How is Posture Affecting my Health?

   How is Posture Affecting my Health?

Do you often times find yourself experiencing headaches and early onset fatigue on a consistent basis? Or even that uncomfortable tension in your neck, shoulders and upper back? Difficulty breathing or shortness of breath for no reason? If this sounds all too familiar, then it is very likely that you have fallen victim to the stressful demands that poor posture places on our bodies. Unfortunately, these habits are the result of a process dictated by a progressive and gradual onset over a period of time, and is commonly undetected due to the nature of its sluggish development.

Just like any natural process, nature requires a catalyst to begin and accelerate the onset of these systematic progressions, and daily prolonged sitting is among one of the highest influencing factors when it comes to the development of poor posture. Chronic sitting poses a major threat to our posture, and commonly results from an unfortunate lack of awareness of our outward appearance. 

Overtime, our shoulders inch higher towards our ears and round forward suffocating the muscles in our neck and chest, our heads move forward over our bodies, and our upper back rounds out as we slouch down. So, you can see how adaptive positioning will promote disturbances to the exterior foundation of our bodies, and much like a house will eventually crumble from the outside in, causing internal damage.

To put it in perspective, for every inch your head moves forward over your body, you are putting an extra 10-12 pounds of force on your cervical spine (neck). This will create an excessive S like curvature in your neck placing increased compression and pressure on the spinal vertebrae. It also fosters an unhealthy relationship between the muscles in the front and back of the body, causing the directional pull of certain muscle groups to become unbalanced and inefficient. This imbalance is what’s known as the upper crossed syndrome (see picture to the left). 

Imagine someone tying a rope at the base of your skull and constantly pulling downward on it. This is what happens to the muscles in the back of your head and neck when our heads move forward over our bodies causing our muscles to shorten and become overactive and tight. So, what happens to the muscles in the front of the neck?  As you can imagine, they are then fixed in a lengthened or stretched position ultimately becoming weak and insufficient.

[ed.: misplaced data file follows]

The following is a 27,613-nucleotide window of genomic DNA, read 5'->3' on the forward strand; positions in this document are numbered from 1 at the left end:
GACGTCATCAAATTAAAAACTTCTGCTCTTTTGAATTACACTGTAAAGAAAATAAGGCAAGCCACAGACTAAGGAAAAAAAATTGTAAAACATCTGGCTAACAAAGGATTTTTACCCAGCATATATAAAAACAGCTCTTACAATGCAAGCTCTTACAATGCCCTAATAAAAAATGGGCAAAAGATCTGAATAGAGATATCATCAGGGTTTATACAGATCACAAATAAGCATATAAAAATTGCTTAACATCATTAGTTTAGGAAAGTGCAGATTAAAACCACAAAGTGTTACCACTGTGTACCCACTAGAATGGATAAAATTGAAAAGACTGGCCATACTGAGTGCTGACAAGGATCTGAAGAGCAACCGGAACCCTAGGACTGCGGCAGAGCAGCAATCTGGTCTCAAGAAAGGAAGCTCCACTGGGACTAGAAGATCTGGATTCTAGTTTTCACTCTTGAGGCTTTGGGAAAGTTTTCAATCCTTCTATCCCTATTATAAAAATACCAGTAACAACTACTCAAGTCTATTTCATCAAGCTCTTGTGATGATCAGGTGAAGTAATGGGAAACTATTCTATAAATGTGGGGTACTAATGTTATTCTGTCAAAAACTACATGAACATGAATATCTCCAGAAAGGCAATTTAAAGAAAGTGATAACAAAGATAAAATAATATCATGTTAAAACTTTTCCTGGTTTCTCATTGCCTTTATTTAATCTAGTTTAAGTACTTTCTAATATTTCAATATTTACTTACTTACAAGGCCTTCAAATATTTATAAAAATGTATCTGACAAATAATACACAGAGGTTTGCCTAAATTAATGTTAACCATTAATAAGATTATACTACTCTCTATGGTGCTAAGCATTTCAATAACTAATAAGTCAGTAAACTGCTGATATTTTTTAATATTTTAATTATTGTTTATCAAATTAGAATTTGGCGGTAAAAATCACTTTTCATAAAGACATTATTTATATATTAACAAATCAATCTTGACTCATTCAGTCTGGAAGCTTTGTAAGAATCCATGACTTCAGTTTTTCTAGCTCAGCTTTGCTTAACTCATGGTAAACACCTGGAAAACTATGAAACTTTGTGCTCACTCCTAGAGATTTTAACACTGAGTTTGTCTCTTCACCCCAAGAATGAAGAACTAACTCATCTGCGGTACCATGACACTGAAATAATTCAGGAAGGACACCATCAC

The same happens to the muscles that reside within our chest and upper to mid back region, only in opposite directions. When our shoulders translate forward rounding inward, our chest muscles shorten like an accordion being squished together, while the muscles surrounding the shoulder blades are the accordion when being pulled apart. Therefore, the muscles in our mid back become passively insufficient and weak, while the anterior postural muscles in the chest wall and upper back become overactive and shortened.

As you can see, these muscular imbalances and asymmetries adversely influence the infrastructure within our bodies that make up our musculoskeletal system. The altered demands placed on this system, disrupts our bodies ability to perform natural and functional movement patterns, both internally and externally. This directly promotes gradual and significant risk of injury that will cause pain and irreversible damage. Some possible signs and symptoms include neck and low back pain, disc damage, carpal tunnel syndrome, poor circulation, shoulder pain and dysfunction, tight hip musculature, pelvic floor dysfunction, headaches, muscle spasms, decreased flow of oxygen to the brain, and early onset fatigue to name a few.

The first line of defense in correcting these poor postural habits is to create self-awareness as to how you’re sitting, standing, and ultimately moving in your day to day life. Perform a self-assessment to identify the flaws within your posture, but most importantly always consult a professional who can properly perform a thorough screening and accurately address your faulty alignment.

For further tips on proper self-assessment techniques and posture correction help, or to schedule a complementary consultation online or in person, click the link below to make an appointment or contact me directly at 561-351-1702 or via email at